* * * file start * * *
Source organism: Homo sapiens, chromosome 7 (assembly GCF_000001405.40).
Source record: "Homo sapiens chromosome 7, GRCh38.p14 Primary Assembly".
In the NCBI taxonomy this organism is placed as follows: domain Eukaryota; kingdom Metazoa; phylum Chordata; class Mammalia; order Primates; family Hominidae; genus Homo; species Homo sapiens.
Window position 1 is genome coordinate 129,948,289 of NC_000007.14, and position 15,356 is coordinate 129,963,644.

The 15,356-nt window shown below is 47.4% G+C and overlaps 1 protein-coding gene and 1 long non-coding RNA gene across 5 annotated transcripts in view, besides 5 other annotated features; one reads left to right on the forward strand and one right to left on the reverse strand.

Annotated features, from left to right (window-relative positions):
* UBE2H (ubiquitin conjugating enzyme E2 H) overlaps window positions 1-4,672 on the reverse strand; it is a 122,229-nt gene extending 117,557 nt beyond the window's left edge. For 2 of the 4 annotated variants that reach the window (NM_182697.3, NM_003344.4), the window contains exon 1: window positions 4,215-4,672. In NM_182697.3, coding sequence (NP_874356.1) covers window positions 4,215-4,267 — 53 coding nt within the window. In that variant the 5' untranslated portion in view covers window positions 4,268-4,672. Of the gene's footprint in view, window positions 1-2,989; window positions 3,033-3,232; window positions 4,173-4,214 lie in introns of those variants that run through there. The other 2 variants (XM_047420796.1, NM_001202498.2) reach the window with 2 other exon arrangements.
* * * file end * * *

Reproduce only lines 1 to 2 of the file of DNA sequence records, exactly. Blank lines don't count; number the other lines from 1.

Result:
Source organism: Homo sapiens, chromosome 7 (assembly GCF_000001405.40).
Source record: "Homo sapiens chromosome 7, GRCh38.p14 Primary Assembly".